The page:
Short on time? Here are the highlights:
- Leading ELT quality assurance bodies in Australia, Canada, the US, the UK, New Zealand, and Malta have banded together to form QALEN
- The new organisation provides a forum for sharing information and best practices on quality assurance in English language teaching
A new global association of quality assurance agencies for the language teaching sector has formed this year. The Quality Assurance in Language Education Network (QALEN) brings together quality assurers operating across six countries: Australia, Canada, the US, the UK, New Zealand, and Malta. These countries together draw a vast share of the global market for English-language teaching (ELT) – recently estimated at just over US$11.7 billion.
Through QALEN, affiliated quality assurance agencies share best practices and determine effective ways of assessing and encouraging quality standards in ELT centres across the globe.
QALEN operates on the basis of three pillars:
- Members: Signatories are representative of their sovereign jurisdiction in the promotion of quality assurance and accreditation for the English-language teaching sector;
- Communication: QALEN functions as a forum for collaboration, information sharing, and best practice in the accreditation and quality assurance of English-language teaching institutions;
- Support: Signatories agree to support each other and the QALEN concept in their discussions with all stakeholders including governments, schools, and students.
Current members include NEAS (Australia), Languages Canada, FELTOM (Malta), English New Zealand, ABLS Accreditation and Accreditation UK (United Kingdom), and ACCET (US).
Why a global network?
All of the members of QALEN are recognised in their own countries for their work in improving standards and quality assurance across the ELT sector. QALEN developed out of an understanding that the context of the sector is global. The higher the quality and rigour of schools across the main destinations for English-language teaching, the more attractive the option of travelling to learn English becomes for students. Students stand to have a better, more predictable, experience of learning English in another country when schools operate according to best practices in place around the globe.
“Defining quality in [English language teaching] can be challenging. We’ve all got an answer, but who’s right?” says NEAS Chief Executive Officer Mark Raven. “The thing is that we’ve all learned some things about what works and what are effective measures for quality assurance, and a good QA process should reflect those best practices.”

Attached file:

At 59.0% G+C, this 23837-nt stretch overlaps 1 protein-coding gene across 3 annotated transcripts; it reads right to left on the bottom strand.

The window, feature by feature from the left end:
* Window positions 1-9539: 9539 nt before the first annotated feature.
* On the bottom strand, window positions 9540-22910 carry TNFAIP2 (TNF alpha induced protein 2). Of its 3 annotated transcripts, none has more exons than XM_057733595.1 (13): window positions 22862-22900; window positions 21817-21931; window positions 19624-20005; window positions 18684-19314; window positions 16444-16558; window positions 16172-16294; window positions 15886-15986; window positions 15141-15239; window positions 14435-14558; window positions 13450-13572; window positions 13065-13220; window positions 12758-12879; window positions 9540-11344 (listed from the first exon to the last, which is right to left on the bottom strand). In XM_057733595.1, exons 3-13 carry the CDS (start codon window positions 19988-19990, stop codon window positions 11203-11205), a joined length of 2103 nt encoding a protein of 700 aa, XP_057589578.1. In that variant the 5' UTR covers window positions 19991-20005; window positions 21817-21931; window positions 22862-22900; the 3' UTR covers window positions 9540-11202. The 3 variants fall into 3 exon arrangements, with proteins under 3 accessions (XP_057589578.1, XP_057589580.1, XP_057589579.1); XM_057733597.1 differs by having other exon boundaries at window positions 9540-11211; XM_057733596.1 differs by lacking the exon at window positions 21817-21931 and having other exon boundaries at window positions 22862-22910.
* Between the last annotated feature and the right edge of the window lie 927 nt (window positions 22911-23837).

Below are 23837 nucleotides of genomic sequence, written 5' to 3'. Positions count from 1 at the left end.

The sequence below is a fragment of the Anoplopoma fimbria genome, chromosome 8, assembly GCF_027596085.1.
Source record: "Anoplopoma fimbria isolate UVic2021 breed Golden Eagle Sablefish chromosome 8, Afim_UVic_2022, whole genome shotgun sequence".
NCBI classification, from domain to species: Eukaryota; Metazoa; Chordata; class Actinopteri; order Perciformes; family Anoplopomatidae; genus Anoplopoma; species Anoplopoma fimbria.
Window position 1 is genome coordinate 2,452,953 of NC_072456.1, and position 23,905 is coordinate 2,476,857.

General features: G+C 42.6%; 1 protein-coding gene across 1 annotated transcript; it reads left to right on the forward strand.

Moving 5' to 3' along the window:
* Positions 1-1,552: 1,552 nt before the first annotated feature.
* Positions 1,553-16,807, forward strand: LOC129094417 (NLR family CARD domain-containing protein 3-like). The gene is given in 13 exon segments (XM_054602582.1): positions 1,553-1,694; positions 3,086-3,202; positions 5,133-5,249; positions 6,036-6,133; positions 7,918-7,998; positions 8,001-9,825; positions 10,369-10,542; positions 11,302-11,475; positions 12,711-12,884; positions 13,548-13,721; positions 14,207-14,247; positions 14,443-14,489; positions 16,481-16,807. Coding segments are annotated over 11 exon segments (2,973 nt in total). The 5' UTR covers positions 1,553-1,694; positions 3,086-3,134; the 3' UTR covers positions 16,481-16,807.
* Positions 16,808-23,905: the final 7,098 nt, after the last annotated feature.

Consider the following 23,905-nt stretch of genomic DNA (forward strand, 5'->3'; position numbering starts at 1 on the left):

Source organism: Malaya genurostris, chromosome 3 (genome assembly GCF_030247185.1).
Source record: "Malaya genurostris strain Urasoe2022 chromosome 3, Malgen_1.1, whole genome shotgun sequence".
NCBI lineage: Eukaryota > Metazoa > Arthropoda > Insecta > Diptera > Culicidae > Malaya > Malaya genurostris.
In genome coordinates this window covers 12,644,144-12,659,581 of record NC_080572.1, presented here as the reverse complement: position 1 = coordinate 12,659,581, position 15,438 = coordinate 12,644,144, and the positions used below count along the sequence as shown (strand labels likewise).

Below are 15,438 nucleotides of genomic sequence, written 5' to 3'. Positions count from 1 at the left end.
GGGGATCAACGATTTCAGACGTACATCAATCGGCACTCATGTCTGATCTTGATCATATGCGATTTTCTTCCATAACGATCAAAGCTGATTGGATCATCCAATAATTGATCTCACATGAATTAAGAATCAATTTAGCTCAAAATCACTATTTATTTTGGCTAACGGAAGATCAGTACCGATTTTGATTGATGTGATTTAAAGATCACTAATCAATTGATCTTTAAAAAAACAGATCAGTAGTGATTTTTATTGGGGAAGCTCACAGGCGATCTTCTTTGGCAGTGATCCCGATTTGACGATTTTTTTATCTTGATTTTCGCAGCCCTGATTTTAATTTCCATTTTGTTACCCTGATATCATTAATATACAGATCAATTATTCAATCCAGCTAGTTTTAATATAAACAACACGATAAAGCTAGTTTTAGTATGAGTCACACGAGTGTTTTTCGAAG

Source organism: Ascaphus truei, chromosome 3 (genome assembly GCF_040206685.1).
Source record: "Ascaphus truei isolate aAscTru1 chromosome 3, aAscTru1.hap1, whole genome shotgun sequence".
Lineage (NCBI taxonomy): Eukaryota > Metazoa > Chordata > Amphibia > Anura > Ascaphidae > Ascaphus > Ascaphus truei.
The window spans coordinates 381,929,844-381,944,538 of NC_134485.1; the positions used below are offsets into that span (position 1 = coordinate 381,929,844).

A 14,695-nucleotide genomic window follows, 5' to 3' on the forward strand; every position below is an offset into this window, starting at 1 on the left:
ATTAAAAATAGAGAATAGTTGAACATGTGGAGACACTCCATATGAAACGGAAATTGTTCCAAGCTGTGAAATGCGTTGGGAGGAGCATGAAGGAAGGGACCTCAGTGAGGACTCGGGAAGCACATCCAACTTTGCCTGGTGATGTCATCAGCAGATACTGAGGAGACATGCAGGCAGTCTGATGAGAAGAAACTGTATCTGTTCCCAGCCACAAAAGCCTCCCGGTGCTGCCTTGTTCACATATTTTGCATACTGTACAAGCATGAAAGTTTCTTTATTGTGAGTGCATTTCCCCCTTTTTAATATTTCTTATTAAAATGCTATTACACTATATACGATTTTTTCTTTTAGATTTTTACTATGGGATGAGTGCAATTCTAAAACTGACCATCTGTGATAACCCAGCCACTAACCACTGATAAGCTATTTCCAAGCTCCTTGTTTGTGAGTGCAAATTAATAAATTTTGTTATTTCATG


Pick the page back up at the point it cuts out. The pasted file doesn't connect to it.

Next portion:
Canada provides one early example of how the knowledge sharing enabled by QALEN supports better quality assurance in individual countries. On the basis of discussions at the last QALEN symposium held in Malta, Languages Canada decided to adopt a new spot-check mechanism it had been considering for Languages Canada-accredited schools. It did so after seeing that spot checks (in which accredited schools are subject to unannounced visits to make sure they are conforming to standards) are a common mechanism among other member agencies, and it did so after listening to other QALEN members share their best practices for and lessons learned in developing spot check procedures.
Mr Raven points out that the significance of this sharing and collaboration is two-fold. First, it gives a quality assurance agency, Languages Canada in the example above, the confidence to proceed with a new process or policy that they can see has been successfully and widely adopted in other countries. But it also means that member agencies can benefit from all of the lessons learned, and best practices arising, across the entire QALEN network with respect to a given quality issue.
“I like the word validation,” adds FELTOM Chief Executive Genevieve Abela. “If Languages Canada is looking at [a particular quality issue] that we’ve already looked at, or vice versa, that’s validating that we are on the right track.”
Membership in QALEN is exclusive to only the foremost accrediting and quality assurance agencies in various countries. This separates QALEN members from less rigourous agencies, providing a clearer understanding among ELT schools about what must be done to obtain the most prestigious accreditation. Mr Raven notes:
“What membership in QALEN really means is that the quality assurance agency is legitimate and open to scrutiny. It’s a way of putting a line under those agencies that are members and thereby differentiating them from other accrediting bodies around the world.”
He points out as well that the result for ELT providers accredited by QALEN affiliates is a quality assurance process that has been mapped against best practices from around the world. “QALEN is also about creating a more transparent quality assurance process in which providers can have a high degree of confidence.”
Expansion on the horizon
QALEN expects that membership will expand over time to include 10 or more accreditation bodies in total. South Africa is poised to become the newest QALEN member, and industry body Education South Africa (EduSA) is in talks with the South African government toward this goal.
Meanwhile, Languages Canada represents the first bilingual (English/French) body in the QALEN group, opening the door to the possibility that the network may eventually grow to include non-English language accreditation bodies in its mandate.